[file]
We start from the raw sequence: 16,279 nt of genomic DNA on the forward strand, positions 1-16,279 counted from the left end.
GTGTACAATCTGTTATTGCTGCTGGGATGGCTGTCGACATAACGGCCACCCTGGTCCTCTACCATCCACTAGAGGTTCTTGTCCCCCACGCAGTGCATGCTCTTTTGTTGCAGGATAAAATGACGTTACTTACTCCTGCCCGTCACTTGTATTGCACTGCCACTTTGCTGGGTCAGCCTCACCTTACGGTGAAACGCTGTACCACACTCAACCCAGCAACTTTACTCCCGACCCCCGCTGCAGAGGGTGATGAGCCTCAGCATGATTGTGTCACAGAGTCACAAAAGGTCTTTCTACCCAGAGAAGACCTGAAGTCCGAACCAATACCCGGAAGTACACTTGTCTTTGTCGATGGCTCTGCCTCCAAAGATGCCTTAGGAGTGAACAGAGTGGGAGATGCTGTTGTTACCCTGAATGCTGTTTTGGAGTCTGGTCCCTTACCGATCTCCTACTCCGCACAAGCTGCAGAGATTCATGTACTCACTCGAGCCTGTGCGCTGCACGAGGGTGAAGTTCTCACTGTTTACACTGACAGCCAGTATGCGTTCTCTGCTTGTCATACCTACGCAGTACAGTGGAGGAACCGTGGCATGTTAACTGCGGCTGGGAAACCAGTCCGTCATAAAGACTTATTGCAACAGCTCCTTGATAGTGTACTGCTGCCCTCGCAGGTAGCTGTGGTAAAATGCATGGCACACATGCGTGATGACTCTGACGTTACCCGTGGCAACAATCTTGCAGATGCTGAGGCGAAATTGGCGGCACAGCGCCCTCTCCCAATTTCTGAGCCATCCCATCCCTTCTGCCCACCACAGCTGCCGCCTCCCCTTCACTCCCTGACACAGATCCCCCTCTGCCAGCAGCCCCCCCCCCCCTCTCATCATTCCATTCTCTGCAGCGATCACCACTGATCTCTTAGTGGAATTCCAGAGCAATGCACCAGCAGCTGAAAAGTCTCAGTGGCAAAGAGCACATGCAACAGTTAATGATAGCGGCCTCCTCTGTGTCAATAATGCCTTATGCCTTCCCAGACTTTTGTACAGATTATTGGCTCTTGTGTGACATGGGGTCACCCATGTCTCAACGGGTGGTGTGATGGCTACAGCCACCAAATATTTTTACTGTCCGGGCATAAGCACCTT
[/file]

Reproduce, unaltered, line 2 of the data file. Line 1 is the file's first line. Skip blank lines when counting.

GTGTACAATCTGTTATTGCTGCTGGGATGGCTGTCGACATAACGGCCACCCTGGTCCTCTACCATCCACTAGAGGTTCTTGTCCCCCACGCAGTGCATGCTCTTTTGTTGCAGGATAAAATGACGTTACTTACTCCTGCCCGTCACTTGTATTGCACTGCCACTTTGCTGGGTCAGCCTCACCTTACGGTGAAACGCTGTACCACACTCAACCCAGCAACTTTACTCCCGACCCCCGCTGCAGAGGGTGATGAGCCTCAGCATGATTGTGTCACAGAGTCACAAAAGGTCTTTCTACCCAGAGAAGACCTGAAGTCCGAACCAATACCCGGAAGTACACTTGTCTTTGTCGATGGCTCTGCCTCCAAAGATGCCTTAGGAGTGAACAGAGTGGGAGATGCTGTTGTTACCCTGAATGCTGTTTTGGAGTCTGGTCCCTTACCGATCTCCTACTCCGCACAAGCTGCAGAGATTCATGTACTCACTCGAGCCTGTGCGCTGCACGAGGGTGAAGTTCTCACTGTTTACACTGACAGCCAGTATGCGTTCTCTGCTTGTCATACCTACGCAGTACAGTGGAGGAACCGTGGCATGTTAACTGCGGCTGGGAAACCAGTCCGTCATAAAGACTTATTGCAACAGCTCCTTGATAGTGTACTGCTGCCCTCGCAGGTAGCTGTGGTAAAATGCATGGCACACATGCGTGATGACTCTGACGTTACCCGTGGCAACAATCTTGCAGATGCTGAGGCGAAATTGGCGGCACAGCGCCCTCTCCCAATTTCTGAGCCATCCCATCCCTTCTGCCCACCACAGCTGCCGCCTCCCCTTCACTCCCTGACACAGATCCCCCTCTGCCAGCAGCCCCCCCCCCCCTCTCATCATTCCATTCTCTGCAGCGATCACCACTGATCTCTTAGTGGAATTCCAGAGCAATGCACCAGCAGCTGAAAAGTCTCAGTGGCAAAGAGCACATGCAACAGTTAATGATAGCGGCCTCCTCTGTGTCAATAATGCCTTATGCCTTCCCAGACTTTTGTACAGATTATTGGCTCTTGTGTGACATGGGGTCACCCATGTCTCAACGGGTGGTGTGATGGCTACAGCCACCAAATATTTTTACTGTCCGGGCATAAGCACCTT